• Overhead valve (OHV/pushrod) — Like OHC engines, the valves are located in the cylinder head, however, the camshaft is installed inside the engine block. They include long rods which reach up to the head to move the rocker arms and actuate the valves. Advantages: These mechanisms are often more compact, cheaper to produce, and some have a better low-end torque than OHC mechanisms. Disadvantages: less control over valve timing, limited number of valves per cylinder, and the valvetrain is heavier.

Material: These components are usually made from either steel or cast iron.

Camshaft position sensors

When looking at the functions of this component, the role of the camshaft sensors is essential. These sensors collect information on the precise position and rotational speed of the crankshaft and then transmit this information to the engine control unit (ECU) in real time. The ECU requires this information to regulate the timing of the ignition and fuel injection processes. They work in cooperation with the crankshaft sensors to provide a comprehensive overview of the engine operation systems. The ECU can also be altered to optimise these processes – this is known as ‘chip tuning’.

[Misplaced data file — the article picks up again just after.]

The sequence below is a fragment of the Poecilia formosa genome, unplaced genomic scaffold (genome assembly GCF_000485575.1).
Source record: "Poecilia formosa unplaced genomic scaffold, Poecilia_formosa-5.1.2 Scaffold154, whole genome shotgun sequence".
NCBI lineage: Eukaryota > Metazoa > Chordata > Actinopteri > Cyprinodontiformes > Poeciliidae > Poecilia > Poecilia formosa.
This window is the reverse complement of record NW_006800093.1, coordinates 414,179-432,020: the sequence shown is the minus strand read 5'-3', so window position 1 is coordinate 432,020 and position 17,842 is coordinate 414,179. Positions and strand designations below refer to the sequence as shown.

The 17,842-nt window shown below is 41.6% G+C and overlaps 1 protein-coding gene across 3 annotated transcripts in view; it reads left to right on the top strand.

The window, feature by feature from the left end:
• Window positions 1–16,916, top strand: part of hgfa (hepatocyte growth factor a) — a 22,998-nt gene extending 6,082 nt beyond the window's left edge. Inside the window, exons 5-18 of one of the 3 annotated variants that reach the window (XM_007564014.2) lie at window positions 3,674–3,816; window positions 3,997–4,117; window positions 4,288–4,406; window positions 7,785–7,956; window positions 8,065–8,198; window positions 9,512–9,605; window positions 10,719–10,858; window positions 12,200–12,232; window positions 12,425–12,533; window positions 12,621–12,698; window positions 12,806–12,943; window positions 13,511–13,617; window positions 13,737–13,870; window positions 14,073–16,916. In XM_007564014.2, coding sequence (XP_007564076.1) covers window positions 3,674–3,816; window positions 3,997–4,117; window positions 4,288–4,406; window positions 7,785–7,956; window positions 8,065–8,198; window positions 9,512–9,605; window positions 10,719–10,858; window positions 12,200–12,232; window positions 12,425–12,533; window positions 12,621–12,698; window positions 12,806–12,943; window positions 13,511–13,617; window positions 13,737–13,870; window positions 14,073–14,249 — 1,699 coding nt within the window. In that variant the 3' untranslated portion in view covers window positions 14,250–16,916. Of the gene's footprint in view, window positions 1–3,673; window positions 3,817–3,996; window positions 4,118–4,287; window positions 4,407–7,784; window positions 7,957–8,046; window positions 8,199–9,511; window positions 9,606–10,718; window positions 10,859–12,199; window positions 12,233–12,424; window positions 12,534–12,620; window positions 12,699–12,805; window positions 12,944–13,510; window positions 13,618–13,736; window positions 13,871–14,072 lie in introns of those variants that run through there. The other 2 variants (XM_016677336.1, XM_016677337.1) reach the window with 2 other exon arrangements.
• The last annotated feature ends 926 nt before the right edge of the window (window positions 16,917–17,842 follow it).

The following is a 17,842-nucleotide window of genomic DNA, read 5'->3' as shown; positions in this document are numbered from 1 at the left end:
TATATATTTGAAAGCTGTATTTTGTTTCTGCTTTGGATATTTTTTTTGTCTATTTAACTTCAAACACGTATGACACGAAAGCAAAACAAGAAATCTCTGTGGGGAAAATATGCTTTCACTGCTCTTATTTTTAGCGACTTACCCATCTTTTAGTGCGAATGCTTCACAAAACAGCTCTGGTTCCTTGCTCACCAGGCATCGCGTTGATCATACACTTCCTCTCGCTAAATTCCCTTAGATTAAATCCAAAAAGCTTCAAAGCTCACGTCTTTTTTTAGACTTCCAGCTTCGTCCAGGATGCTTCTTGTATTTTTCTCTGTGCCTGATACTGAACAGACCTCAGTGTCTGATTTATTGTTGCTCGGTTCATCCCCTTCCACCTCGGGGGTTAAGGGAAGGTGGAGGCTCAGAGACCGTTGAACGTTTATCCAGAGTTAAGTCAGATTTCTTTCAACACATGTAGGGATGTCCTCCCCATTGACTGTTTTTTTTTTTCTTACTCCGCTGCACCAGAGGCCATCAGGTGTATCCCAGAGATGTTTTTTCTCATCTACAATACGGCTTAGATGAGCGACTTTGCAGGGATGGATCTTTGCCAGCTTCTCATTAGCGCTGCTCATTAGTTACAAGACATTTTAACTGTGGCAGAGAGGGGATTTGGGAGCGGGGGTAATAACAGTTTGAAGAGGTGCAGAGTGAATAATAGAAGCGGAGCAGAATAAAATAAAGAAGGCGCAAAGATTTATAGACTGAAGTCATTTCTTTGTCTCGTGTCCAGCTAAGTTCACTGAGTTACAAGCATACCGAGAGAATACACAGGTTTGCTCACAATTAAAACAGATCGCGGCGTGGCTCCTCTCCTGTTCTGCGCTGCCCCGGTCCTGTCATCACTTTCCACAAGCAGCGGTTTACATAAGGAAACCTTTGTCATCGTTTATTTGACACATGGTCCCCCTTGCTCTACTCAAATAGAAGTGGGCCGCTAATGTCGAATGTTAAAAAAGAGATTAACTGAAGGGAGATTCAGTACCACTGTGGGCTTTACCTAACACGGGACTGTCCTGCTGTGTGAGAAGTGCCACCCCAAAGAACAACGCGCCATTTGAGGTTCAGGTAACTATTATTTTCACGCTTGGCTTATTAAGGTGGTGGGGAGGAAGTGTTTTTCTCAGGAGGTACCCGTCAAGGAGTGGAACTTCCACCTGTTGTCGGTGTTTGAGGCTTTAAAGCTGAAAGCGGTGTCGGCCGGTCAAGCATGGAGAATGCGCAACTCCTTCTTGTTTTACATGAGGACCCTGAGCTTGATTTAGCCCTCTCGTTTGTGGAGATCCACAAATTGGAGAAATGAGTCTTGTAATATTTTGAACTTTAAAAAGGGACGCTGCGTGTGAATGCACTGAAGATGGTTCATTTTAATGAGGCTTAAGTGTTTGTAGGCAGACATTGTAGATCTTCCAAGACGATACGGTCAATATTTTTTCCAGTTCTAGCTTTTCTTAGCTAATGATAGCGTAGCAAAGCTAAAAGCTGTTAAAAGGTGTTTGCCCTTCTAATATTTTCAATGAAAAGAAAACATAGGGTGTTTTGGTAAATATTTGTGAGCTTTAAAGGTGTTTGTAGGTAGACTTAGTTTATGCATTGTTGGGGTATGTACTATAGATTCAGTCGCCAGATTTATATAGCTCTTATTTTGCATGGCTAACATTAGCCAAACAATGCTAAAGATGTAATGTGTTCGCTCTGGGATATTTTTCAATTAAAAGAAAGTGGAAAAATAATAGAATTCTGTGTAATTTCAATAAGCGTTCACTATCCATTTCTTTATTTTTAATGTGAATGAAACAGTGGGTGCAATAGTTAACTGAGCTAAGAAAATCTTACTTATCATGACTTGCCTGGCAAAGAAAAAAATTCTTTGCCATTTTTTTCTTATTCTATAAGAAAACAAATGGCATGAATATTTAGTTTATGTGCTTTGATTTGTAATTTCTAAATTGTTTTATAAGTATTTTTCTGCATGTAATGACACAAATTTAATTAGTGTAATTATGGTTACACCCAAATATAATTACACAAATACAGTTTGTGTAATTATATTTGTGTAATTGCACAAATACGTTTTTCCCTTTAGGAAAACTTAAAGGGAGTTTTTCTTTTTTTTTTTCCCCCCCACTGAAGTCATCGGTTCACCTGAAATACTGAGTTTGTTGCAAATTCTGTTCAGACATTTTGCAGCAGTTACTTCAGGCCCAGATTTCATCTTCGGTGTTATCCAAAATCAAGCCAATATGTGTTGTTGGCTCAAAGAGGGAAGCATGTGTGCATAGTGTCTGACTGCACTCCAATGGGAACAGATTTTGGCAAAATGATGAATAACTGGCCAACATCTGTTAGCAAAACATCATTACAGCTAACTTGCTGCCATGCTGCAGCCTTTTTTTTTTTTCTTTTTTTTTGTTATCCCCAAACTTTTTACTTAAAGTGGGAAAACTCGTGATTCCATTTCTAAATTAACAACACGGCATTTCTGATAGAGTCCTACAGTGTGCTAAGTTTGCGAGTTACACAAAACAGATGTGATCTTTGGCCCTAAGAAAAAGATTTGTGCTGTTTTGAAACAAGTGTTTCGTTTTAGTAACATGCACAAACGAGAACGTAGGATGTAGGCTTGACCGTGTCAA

Symptoms of a broken position sensor

  • ! The “check engine” light is on
    Symptoms of a broken position sensor
  • ! Starting difficulties
  • ! Jerking and stalling
  • ! Shifting gear problems
  • ! Poor fuel efficiency

Causes of camshaft failure

Causes of camshaft failure

If your vehicle’s camshaft stops working properly, this could do serious damage to the engine and you may not even be able to start it. You may also hear abnormal or loud noises coming from under the bonnet.

 Here are 5 common causes of camshaft failure: 
  1. Insufficient lubrication/using the wrong lubricant. The camshaft and valve train components need lubrication in order to function properly, particularly cam lobes. Make sure to apply the correct moly paste or oil to the components, as recommended by the car manufacturer to prevent wear.